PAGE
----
Q&A: One Name or Two?

Q I’d like to ask about the transfer tax in co-ops. I have been living in a co-op unit with my brother for 11 years. It is currently under both of our names, but now I want to change it to my name only. How does the transfer tax figure in? What does the law say about transfer tax? Do I still have to pay the transfer taxes?

—- Curious Cooperator

A “New York City and New York State each generally impose a real property transfer tax on transfers of interests in real estate, including transfers of cooperative apartments,” says attorney Eliot H. Zuckerman, a partner with the law firm of Hartman & Craven LLP in Manhattan. “If, as it appears from the question, record ownership of the stock is in the individual names of both siblings, then both the state and city taxes would apply to a transfer of the interest of one sibling to the other.

“The amount of transfer tax payable depends on the amount or value of the consideration paid. Consideration includes (among other items) cash, promissory notes, and property conveyed, and relief from indebtedness (if the transferring sibling is being relieved of the obligation to re-pay a cooperative apartment loan). The New York City rate for the transfer of a residential cooperative unit is 1.0% where the consideration is $500,000 or less, and 1.425% where the consideration is more than $500,000. The New York state rate, regardless of the amount of consideration, is 0.4%—based on the consideration being rounded up to the nearest $500, if not already divisible by that amount.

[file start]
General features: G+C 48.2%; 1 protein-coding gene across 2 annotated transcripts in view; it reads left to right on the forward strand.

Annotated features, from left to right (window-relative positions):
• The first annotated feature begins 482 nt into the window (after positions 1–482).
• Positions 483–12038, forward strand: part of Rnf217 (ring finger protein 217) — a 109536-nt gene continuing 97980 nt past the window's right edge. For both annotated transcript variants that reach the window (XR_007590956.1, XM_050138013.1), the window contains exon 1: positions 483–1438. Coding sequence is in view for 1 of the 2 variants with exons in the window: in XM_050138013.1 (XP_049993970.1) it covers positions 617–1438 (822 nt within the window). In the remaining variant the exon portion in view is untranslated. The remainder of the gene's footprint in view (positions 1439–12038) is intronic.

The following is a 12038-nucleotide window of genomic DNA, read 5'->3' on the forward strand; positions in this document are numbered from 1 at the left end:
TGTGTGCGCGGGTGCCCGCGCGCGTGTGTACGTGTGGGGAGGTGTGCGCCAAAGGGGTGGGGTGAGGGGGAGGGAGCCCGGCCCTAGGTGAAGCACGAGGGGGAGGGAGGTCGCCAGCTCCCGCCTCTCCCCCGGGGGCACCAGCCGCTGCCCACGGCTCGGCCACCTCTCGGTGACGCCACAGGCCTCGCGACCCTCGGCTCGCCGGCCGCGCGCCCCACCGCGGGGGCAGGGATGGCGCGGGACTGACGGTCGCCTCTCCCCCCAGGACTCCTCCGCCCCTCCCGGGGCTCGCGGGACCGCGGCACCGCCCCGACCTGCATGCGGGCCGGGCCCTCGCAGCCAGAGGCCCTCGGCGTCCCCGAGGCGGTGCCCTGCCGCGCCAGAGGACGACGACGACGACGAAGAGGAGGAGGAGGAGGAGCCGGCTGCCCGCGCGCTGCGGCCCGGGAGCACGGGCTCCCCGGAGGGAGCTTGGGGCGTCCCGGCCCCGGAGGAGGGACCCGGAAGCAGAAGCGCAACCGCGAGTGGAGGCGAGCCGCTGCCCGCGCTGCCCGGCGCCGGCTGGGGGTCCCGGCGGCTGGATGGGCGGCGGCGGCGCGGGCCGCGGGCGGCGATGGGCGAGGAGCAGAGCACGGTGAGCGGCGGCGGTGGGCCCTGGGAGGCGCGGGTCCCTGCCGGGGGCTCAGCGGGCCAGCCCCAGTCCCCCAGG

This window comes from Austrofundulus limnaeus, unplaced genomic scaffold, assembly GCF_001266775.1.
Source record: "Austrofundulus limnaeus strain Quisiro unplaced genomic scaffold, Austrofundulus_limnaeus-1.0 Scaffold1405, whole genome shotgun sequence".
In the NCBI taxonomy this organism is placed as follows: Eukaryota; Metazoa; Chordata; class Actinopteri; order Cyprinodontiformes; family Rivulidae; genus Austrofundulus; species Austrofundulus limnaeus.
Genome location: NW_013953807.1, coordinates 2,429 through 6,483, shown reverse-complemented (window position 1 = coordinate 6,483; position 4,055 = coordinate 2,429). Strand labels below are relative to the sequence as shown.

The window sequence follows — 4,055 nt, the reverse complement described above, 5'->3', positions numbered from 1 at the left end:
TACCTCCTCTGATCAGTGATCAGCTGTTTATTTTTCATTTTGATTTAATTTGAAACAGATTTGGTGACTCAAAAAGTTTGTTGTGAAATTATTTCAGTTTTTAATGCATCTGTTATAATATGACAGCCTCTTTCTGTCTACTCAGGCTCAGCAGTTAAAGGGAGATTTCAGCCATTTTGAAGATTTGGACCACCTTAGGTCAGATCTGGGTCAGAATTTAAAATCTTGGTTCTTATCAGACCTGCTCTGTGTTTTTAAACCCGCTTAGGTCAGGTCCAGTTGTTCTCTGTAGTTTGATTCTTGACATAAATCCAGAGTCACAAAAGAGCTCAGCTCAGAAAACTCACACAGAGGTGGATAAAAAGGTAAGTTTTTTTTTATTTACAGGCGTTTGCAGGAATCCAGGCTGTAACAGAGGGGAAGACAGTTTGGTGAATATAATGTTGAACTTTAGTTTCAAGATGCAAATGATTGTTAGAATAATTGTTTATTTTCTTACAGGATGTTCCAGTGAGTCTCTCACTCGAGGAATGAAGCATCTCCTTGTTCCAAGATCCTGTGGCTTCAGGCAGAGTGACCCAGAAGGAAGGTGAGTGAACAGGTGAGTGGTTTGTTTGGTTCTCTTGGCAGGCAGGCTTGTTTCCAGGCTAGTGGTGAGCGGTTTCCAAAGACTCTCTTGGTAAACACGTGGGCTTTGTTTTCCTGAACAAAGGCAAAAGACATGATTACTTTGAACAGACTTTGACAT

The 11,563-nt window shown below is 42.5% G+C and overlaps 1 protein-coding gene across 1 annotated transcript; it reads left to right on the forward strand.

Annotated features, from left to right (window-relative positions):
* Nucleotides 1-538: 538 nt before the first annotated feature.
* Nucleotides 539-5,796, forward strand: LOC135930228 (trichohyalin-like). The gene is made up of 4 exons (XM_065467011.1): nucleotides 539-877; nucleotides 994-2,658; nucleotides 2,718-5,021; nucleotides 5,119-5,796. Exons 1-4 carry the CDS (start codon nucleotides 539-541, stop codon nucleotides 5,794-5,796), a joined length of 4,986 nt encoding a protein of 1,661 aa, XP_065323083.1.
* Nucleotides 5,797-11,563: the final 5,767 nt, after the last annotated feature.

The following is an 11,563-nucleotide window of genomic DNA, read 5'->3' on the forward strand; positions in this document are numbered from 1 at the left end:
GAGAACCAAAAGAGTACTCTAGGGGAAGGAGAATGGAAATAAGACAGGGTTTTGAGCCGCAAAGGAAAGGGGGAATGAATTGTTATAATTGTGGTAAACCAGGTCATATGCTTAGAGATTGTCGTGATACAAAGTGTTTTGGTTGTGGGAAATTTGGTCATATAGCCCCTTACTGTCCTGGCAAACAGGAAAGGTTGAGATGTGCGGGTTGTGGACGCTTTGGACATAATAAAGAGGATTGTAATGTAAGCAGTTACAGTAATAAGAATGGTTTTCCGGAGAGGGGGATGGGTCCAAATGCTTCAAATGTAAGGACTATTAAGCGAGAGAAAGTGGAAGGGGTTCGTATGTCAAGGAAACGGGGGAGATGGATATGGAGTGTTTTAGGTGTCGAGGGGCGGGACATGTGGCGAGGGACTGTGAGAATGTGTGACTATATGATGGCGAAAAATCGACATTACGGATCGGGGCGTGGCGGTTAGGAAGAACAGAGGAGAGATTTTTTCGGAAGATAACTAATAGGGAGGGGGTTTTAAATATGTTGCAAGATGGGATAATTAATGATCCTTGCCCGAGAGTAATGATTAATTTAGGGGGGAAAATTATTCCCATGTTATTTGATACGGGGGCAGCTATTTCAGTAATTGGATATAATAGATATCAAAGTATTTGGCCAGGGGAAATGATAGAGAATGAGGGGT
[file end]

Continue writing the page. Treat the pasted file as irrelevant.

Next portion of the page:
“If no consideration is being paid (including no relief of loan indebtedness), then no transfer tax is payable, though the requisite transfer tax forms still need to be completed and filed together with the city’s filing fee, which is currently $50. The transfer tax forms and payment(s) are due within thirty days after the date of closing.”

And according to Harrin K. Platzner, chief operating officer of Platzner International Group, Ltd., a real estate management company based in New Rochelle, N.Y., “You should also be aware that most cooperative offering plans allow for the transfer of a unit from an immediate family member, i.e. father or mother to son or daughter, or vice versa, without the need for board approval or the payment of the cooperative flip tax.” n

Related Articles

An Unusual Assessment

Mitigating Losses from Casualties

The Real Estate Board of New York (REBNY)

Trading Places in the Big Apple

Passing it On

Wills, Trusts & Prenups